Building your own robot can be a fun and exciting experience. It can be a little frustrating though when you are not sure about a certain aspect of the build. This is a step by step guide that will help you get your robot up and running. We will go over some robot basics, help you with your part selection, and give you some assembly advice. To get started use our Custom Robot Request Page as a guide with the questions it contains to get a good idea of what kind of robot you want to build. You may also submit the form if you would like to skip the DIY and have SuperDroid Robots and its professional staff build it for you.
Some questions you will want to ask yourself
What is my budget?
What is my schedule?
What do I want the robot to do?
What type of terrain will it be used on?
Do I have any size requirements or restrictions?
Do I have any weight requirements or restrictions?
Do I want it to bea weather resistant? Weatherproof? Waterproof?
Do I have any additional capacity requirements for volume and/or weight?
How do I want to control it? Wireless, tethered, Autonomous, RC, WiFi, Fiber Optics, IR, etc.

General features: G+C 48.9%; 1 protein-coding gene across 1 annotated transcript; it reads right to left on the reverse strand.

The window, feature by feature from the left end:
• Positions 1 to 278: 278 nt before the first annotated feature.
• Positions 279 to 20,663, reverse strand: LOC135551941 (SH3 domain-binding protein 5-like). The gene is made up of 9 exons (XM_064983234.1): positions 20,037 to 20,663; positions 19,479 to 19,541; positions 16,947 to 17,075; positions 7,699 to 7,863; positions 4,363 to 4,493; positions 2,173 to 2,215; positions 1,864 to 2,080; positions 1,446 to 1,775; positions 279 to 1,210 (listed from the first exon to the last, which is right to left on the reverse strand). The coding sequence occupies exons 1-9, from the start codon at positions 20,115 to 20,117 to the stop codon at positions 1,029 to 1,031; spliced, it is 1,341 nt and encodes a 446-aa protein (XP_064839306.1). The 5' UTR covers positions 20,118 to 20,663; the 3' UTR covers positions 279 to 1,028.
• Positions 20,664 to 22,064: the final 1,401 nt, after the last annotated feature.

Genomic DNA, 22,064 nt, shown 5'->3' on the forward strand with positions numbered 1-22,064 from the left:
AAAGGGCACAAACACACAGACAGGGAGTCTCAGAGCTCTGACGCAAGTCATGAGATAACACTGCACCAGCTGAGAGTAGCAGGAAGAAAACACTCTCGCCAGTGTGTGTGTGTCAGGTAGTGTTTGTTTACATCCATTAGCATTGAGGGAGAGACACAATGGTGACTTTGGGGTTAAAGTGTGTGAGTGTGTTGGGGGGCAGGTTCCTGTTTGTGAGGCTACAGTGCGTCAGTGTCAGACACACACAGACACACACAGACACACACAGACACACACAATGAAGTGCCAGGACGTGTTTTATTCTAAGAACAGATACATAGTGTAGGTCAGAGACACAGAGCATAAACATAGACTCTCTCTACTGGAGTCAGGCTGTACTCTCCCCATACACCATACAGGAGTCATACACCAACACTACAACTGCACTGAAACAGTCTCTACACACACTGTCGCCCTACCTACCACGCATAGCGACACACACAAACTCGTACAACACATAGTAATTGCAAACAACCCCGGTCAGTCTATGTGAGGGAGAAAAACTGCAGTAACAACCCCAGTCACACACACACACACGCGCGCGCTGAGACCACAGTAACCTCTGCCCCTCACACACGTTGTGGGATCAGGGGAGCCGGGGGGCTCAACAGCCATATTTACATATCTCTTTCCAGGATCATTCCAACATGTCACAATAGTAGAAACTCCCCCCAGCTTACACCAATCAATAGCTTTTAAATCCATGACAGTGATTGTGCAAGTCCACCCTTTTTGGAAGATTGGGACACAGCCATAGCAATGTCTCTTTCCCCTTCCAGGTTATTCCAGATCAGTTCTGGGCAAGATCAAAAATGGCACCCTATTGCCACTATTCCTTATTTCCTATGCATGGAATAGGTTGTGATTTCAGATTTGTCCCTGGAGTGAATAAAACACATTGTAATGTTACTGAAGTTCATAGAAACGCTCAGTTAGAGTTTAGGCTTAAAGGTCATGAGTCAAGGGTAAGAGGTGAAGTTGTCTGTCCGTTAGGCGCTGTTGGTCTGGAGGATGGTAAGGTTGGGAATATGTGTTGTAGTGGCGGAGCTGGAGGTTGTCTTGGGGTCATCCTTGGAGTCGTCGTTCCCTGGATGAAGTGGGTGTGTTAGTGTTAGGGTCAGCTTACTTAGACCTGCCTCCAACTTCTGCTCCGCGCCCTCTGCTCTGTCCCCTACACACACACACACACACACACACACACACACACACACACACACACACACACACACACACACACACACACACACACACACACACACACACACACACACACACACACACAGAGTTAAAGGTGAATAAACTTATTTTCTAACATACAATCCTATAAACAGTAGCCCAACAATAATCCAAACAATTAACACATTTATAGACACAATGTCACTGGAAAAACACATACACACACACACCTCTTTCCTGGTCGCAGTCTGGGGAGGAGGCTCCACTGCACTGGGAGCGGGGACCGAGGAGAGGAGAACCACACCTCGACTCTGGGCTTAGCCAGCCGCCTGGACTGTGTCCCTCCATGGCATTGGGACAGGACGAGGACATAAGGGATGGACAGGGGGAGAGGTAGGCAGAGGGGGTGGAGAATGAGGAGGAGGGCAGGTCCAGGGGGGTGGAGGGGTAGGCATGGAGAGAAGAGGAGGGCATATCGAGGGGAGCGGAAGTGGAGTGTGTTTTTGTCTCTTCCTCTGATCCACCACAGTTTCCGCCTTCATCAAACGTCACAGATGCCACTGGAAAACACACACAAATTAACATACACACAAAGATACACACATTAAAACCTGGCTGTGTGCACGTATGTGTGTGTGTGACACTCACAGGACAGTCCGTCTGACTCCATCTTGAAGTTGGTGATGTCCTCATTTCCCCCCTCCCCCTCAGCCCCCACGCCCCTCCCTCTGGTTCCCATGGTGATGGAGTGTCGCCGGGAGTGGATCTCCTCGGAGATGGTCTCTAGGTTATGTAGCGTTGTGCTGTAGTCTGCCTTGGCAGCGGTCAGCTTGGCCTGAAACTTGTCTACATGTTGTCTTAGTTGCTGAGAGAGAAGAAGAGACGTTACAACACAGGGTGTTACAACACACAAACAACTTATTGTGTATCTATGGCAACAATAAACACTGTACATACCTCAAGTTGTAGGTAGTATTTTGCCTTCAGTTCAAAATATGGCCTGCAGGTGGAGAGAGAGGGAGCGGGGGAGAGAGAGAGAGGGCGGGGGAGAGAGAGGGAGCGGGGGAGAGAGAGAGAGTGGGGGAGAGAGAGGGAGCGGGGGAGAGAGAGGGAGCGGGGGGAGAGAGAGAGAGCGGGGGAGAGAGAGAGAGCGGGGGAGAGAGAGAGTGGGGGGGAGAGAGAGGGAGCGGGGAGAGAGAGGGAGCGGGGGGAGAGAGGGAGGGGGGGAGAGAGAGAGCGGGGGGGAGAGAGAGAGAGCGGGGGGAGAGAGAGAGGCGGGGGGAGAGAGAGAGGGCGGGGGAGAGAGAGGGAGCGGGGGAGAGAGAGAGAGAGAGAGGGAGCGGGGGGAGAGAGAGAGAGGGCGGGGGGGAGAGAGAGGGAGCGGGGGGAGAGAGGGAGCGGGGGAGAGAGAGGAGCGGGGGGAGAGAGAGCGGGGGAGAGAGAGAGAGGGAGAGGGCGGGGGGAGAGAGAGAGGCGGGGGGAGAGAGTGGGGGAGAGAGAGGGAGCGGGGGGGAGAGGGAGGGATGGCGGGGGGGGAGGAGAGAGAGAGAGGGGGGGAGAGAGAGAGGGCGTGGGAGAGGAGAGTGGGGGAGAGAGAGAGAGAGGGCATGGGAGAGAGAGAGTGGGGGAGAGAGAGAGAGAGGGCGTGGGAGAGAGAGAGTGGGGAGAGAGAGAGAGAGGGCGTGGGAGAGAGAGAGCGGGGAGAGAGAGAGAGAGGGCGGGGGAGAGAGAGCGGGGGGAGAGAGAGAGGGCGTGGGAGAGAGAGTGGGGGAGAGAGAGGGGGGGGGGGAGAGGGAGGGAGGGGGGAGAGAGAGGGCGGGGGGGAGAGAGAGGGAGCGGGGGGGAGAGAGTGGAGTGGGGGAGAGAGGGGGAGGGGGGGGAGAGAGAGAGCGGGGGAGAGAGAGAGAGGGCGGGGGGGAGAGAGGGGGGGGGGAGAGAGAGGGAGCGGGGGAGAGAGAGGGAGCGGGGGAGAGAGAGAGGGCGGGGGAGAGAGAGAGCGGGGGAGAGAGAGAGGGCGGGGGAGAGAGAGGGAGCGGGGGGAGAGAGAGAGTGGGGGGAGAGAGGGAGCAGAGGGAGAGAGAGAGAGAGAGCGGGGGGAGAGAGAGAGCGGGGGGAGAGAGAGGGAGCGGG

How long of a run time will I need? Will it be run continuously or intermittently during this time? (ie duty cycle)
Do I want to build using just parts, a kit, or a completely assembled Ready-to-Run (RTR) Robot?
The basics of our robot kits
Our robot kits are designed based on years of experience designing standard and custom robots. All the components are designed to work together. If you do not have much experience building robots, it is best to start with one of our kits. If you go at it from scratch, it can be done, but sizing motors, wheels, batteries, etc. comes from a lot of experience and trial and error. All of our robot kits have options listed at the bottom of the page allowing you to customize the robot. Standard items and options are selected for a default configuration. The options are listed as links and can be clicked to view further details. We offer many different motors, motor controllers, batteries, etc. so you can configure the robot to your exact needs. The weight of the robot, its capacity, speed, etc. depend on how the robot is configured. You will have to click on the option item details to determine weights, sizes, etc.